Nearly one year ago, I wrote a column about how our generation makes sense of the post-9/11 world we’ve inherited. That was the tenth anniversary of the 2001 attacks, and tomorrow will mark the eleventh.

Before Tuesday comes and we observe moments of silence to honor those lost to terror and war, I think it’s fitting to reflect on the challenges we still face — not only as a nation, but as individuals.

One of the most obvious — and costly — legacies of 9/11 is the ongoing war in Afghanistan. This war is the longest in U.S. history. As of Sep. 7, the Department of Defense reports that the total number of American casualties in Afghanistan is at 2,106. However, this figure does not begin to illustrate the human suffering that underlies raw numbers. Indeed, headlines like “War-weary US is numbed to drumbeat of troop deaths” are frighteningly accurate observations of the widening gap between domestic public opinion and wars abroad. (For an excellent depiction of life at war in Afghanistan, see the 2010 documentary “Restrepo.”) The article attached to that headline, written by Robert Burns, highlights a recent spate of American deaths in Afghanistan, including that of Pfc. Shane W. Cantu of Corunna, Michigan. Cantu was only 20 years old.

Despite all of the lives lost, this protracted war does not figure prominently in the minds of Americans today. According to a July 2012 Rasmussen poll, only 30 percent of Americans deemed the war in Afghanistan a “very important” issue. Meanwhile, as the November presidential election approaches, the economy remains the most pressing concern for the majority of voters. At the Republican National Convention, Mitt Romney did not once mention Afghanistan. Clint Eastwood referenced the war one time, but, like most of his cringe-worthy speech, it was incomprehensible. Similarly, at the Democratic National Convention, President Obama mentioned Afghanistan only twice. With the exception of vague platitudes about Israel and Iran, one would think our presidential candidates can’t acknowledge the existence of any other nation outside the U.S. border — let alone that we’ve been at war with one for almost 11 years.

At the core of this disconnect in civil-military relations is a striking paradox. Although we’ve become willfully deaf to the distant sounds of war, we reflexively and unquestioningly lavish praise on all American men and women in uniform. Now let me be clear: they deserve this praise entirely. But what of those who fail to return home alive from their service abroad? As the names of the dead pile up and fall by the wayside in the 24-hour media machine, who among us will offer them our gratitude for their sacrifice?

After all, the most accessible portrayal of warfare is currently NBC’s sanitized, sensationalized and much-derided reality television show “Stars Earn Stripes.” We are taught to have pride in, and give thanks to, those who protect us, but we refuse to acknowledge the brutal, less-than-glorious reality of war itself.

I was reminded of this on Saturday, when the University of Michigan hosted the U.S. Air Force Academy for the first home football game of the season. At the beginning of the match, the crowd roared as a B-2 Stealth Bomber flew over the Big House. At halftime, in a formation spelling out “America,” the marching band finished off their military-themed show with a rousing rendition of John Philip Sousa’s “The Stars and Stripes Forever.” In the student section, fragmented chants of “U-S-A!” rang out across the stands. And in an editorial published last week, The Michigan Daily endorsed a student initiative to ban the fourth down “You suck” chant — especially in time for the Michigan vs. Air Force game, since, they assert, “[i]t’s important to show other universities and sports fans that Michigan students have respect for those risking their safety for our nation’s.”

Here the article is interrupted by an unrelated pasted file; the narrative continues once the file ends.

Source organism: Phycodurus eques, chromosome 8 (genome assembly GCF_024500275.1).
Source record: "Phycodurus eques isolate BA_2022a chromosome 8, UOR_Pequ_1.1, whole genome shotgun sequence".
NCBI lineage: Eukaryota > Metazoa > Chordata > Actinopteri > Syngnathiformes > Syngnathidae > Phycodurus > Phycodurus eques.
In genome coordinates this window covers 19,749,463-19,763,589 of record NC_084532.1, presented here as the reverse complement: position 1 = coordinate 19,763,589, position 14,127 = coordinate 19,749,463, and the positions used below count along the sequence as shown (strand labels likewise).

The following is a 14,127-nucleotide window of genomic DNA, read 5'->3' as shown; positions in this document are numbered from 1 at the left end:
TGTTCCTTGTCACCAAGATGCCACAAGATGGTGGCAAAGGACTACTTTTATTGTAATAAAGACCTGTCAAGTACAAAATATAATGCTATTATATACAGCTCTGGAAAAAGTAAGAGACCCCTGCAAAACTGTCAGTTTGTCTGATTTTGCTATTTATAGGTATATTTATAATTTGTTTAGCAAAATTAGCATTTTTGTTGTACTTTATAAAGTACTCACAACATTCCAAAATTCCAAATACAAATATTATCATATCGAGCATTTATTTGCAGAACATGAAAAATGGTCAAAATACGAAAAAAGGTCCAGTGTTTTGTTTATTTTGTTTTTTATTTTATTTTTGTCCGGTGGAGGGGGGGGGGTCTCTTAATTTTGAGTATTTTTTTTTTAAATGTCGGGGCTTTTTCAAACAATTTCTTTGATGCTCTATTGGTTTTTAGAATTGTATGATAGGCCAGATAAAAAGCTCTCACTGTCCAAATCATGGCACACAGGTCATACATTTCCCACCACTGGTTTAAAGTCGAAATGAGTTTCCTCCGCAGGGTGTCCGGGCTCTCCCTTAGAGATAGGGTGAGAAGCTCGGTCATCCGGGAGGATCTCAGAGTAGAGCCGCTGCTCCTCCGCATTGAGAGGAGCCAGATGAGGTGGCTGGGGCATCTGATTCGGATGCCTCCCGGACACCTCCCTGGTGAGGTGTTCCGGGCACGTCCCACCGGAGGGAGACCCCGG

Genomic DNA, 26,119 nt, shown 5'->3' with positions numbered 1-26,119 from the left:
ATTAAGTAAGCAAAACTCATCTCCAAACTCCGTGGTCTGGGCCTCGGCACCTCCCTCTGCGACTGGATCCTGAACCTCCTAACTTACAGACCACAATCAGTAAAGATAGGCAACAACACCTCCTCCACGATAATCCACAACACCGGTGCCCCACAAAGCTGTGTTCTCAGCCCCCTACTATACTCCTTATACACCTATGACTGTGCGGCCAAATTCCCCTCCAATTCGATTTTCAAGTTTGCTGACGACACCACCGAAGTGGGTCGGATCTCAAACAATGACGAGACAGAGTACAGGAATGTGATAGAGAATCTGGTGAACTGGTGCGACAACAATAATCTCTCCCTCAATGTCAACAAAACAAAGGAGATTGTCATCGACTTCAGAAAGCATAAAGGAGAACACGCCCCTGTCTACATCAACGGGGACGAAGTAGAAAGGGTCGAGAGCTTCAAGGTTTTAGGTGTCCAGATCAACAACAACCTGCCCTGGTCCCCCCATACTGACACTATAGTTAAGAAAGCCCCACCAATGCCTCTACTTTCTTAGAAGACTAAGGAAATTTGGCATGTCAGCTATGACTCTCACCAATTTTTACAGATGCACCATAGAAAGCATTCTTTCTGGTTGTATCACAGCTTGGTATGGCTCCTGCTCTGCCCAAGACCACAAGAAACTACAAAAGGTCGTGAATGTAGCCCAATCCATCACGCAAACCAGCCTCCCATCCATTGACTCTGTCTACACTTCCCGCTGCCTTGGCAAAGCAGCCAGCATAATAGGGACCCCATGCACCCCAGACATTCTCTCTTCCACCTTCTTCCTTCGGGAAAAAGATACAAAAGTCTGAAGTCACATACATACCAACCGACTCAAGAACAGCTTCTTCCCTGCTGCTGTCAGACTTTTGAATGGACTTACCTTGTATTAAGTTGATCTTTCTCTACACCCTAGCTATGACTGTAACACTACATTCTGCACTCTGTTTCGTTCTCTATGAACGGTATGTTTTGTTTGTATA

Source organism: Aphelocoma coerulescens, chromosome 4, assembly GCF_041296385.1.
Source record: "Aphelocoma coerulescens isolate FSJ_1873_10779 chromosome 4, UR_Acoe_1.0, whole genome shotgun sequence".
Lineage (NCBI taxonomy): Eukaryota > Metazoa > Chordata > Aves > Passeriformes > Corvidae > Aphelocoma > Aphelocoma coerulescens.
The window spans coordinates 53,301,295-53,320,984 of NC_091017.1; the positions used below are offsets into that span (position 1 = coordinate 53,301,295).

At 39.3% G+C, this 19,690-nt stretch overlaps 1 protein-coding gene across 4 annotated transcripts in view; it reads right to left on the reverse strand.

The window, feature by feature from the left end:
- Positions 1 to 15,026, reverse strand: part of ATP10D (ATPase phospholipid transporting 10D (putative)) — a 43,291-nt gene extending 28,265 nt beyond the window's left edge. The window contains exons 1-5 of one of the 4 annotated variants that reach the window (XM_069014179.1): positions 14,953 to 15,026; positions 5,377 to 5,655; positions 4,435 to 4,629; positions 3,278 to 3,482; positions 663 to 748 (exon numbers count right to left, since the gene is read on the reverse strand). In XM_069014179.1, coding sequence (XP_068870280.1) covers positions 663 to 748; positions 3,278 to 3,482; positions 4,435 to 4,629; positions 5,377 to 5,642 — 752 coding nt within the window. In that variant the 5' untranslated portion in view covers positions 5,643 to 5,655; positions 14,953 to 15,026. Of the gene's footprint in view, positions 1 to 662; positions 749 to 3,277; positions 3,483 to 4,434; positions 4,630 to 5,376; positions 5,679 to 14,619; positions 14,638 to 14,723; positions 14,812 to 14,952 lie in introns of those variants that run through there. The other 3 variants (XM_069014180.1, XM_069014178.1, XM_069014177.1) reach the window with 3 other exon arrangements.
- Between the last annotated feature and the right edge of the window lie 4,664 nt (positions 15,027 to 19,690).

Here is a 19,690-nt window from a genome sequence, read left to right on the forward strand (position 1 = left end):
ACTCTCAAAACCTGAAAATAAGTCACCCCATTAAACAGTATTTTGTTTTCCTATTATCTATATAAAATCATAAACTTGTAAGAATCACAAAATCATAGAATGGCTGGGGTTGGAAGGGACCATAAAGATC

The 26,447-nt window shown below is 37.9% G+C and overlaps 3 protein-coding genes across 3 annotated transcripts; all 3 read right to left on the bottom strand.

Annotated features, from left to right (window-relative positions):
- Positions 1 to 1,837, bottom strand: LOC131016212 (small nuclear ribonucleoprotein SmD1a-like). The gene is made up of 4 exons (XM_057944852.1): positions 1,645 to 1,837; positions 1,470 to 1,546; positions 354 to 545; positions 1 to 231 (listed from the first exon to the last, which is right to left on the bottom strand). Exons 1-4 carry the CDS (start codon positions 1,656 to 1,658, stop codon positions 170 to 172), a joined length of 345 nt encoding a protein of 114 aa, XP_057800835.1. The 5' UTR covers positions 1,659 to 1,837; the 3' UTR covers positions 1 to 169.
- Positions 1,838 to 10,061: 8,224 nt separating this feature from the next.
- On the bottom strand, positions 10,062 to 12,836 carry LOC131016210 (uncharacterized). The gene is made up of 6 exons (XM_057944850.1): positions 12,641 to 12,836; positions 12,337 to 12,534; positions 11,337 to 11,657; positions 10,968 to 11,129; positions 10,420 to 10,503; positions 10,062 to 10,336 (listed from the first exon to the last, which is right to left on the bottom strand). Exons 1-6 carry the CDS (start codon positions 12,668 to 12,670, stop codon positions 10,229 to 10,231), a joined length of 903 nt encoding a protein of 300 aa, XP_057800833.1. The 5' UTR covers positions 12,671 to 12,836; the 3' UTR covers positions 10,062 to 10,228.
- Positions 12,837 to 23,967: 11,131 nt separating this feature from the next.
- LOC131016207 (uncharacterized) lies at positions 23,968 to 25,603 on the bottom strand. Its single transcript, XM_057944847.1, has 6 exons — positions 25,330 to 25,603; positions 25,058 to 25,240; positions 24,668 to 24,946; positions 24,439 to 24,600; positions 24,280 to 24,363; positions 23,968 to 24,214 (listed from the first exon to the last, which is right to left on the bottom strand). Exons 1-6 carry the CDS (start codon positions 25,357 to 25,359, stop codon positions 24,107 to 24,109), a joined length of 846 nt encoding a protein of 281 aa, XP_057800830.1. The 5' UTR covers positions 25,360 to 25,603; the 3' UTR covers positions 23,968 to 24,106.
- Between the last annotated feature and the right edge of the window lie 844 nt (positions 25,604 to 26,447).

This is all very well, but I find it insincere to suggest that this, of all things, is the best way to show those who serve our country our respect. Such efforts are well intentioned, yes, but superficial.

Real respect requires more than chanting patriotically and refraining from immature jeers. Respect starts with honesty. The great majority of us have grown lazy, myself included. With the complicity of the media and overly simplistic political rhetoric, we are at war without understanding what war entails. We’ve led ourselves to erroneously believe that we show our respect by cheering for America but remain silent when faced with too many deaths to comprehend. Sound bites and gaffes now blot out the deaths of young Americans in our collective consciousness. That is why we lack respect, and all of us are guilty.

As I wrote in my column one year ago, our generation has inherited a seemingly endless war. This is why Tuesday, on the anniversary of September 11th, I encourage everyone to think deeply about the persistence of the past: the consequences of 9/11 endure in the present. Although those attacks occurred more than one decade ago, they continue to claim victims today. The tragedy of 9/11 is not delimited to history — it remains a current event. To ignore its legacies, to turn a blind eye to the lives our wars continue to claim, would be tantamount to ignorance.

For this, I challenge The Daily to buck the trend in the national media and more prominently feature stories on the American casualties of war — particularly those related to the state of Michigan and the University community. It is the responsibility of this newspaper to inform the student body. If we are to offer genuine respect to those serving abroad, as we claim to, let’s begin by building awareness at home among the leaders of tomorrow.

Daniel Chardell can be reached at

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